Friday, March 11, 2011

Bob Schiff, wood carver

Photo by Ewa Rumprecht
Bob Schiff, wood carver from Great Neck, first encountered wood carving at Alley Pond Environmental Center where he attended a three day carving course. He liked it so much he decided to pursue it further. He joined a carving club, a supportive group of carvers in possession of passion, talent, and a great library. He worked with the club for many years and was at one point its president.

Bob does not come from an artistic background, but is very open to ideas. When his daughter, who did indeed graduate from an art school, tried different art techniques, Bob followed. He experimented with stone and clay sculpture, made objects of papier-mâché.

He now concentrates his creative powers just on carving as his time is already filled to a brim. Bob, a supercharged retiree, is a biking enthusiast, he bikes 30-40 miles a day. He plays tennis and roller-blades. Until recently he was an avid skier. Bob volunteers for the Big Apple Greeters organization where he meets tourists from all over the world and helps them discover New York.

Photo by Ewa Rumprecht
Originally Bob carved mostly birds - he is a bird watcher, keeps well stocked bird feeders in his backyard and a handy pair of binoculars. Bob likes to carve local birds, they are frequent companions in his garden, but had carved tropical birds, as well. With time Bob branched out to other subjects: he immortalized friends' pets, has done commissioned work, carved other animals, figures, and walking sticks for his family members.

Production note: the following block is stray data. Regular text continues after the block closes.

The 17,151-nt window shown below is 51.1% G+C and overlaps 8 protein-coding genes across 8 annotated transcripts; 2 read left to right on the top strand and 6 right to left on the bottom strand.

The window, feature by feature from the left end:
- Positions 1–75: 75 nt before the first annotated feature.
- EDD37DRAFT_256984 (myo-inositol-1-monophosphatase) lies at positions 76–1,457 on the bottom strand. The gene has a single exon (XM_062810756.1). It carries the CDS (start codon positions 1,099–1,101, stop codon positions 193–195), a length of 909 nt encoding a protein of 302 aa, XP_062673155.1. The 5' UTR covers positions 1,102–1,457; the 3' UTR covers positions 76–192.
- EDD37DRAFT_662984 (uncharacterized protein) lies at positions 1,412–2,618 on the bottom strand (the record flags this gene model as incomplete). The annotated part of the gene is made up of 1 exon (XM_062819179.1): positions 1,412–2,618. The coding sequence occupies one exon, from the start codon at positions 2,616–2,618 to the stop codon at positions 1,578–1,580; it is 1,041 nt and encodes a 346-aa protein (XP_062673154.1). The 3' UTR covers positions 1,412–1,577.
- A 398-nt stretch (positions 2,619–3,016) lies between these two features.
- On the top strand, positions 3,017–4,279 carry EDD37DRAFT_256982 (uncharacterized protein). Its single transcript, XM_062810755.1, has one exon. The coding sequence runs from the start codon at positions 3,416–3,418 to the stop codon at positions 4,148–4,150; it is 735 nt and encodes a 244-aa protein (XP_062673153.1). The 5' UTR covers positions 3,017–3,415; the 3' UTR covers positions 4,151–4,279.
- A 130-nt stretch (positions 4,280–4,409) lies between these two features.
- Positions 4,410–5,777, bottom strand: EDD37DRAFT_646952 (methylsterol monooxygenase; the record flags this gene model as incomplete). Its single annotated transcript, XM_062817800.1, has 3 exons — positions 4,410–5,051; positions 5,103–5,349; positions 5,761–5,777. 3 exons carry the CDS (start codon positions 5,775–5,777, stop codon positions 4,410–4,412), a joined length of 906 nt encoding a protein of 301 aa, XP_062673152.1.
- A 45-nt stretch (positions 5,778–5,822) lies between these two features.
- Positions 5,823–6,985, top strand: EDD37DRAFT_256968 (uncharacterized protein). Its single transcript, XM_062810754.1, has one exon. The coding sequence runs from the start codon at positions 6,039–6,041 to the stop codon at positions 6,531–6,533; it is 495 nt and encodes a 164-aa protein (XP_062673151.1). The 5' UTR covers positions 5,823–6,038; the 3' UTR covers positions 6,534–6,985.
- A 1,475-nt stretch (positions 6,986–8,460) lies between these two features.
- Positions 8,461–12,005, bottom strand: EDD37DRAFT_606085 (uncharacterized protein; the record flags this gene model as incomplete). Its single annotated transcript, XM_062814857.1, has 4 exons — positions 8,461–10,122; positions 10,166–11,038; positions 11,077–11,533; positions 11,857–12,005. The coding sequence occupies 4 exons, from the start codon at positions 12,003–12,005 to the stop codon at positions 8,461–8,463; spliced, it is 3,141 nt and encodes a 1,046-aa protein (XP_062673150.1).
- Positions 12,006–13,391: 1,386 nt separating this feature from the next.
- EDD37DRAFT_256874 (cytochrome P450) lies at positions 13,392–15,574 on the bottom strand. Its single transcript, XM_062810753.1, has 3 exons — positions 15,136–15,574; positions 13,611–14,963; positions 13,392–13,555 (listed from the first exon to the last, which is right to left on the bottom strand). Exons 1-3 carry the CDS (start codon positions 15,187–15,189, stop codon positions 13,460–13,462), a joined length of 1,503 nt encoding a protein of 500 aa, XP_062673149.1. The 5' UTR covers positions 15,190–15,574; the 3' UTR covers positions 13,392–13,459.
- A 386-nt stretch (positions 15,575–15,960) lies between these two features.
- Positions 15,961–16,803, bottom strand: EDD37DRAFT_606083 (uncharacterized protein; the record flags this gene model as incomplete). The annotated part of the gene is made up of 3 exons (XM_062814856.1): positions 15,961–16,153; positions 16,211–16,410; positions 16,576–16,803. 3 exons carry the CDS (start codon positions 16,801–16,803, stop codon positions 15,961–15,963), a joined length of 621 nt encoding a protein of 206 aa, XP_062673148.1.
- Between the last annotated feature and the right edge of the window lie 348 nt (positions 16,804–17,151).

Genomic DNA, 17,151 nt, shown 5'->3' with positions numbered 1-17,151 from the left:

For his painted (acrylic is his paint of choice) wood carvings Bob uses tupelo, basswood, or yellow poplar. For the natural wood pieces he prefers cedar, mahogany, black walnut, and most tropical woods. He purchases his wood at shows, exchanges it with his club members, receives chunks from friends and family. Another great source happens to be discarded wood from Steinway piano factory.

90% of his work is done with electric tools, many of them dental instruments, Bob before his retirement used to be a dentist, 10% is done manually.

Bob does not like parting with some of his pieces. Once a potential customer asked Bob for a carving of a blue heron. Bob happened to have one ready, he gave a rather high price for the piece to discourage the buyer. To his surprise the enthusiastic customer whipped up a check book and bought the piece. Bob made another carving of the blue heron, priceless, just for himself to keep.

Bob will be one of the presenters at the Introduction to Wood Carving event on Saturday, March 12th, between 10 am and 12:30 pm.

1 comment:

  1. It's great to see him does what he likes to do. I'm happy that he can do some wood carving at his age.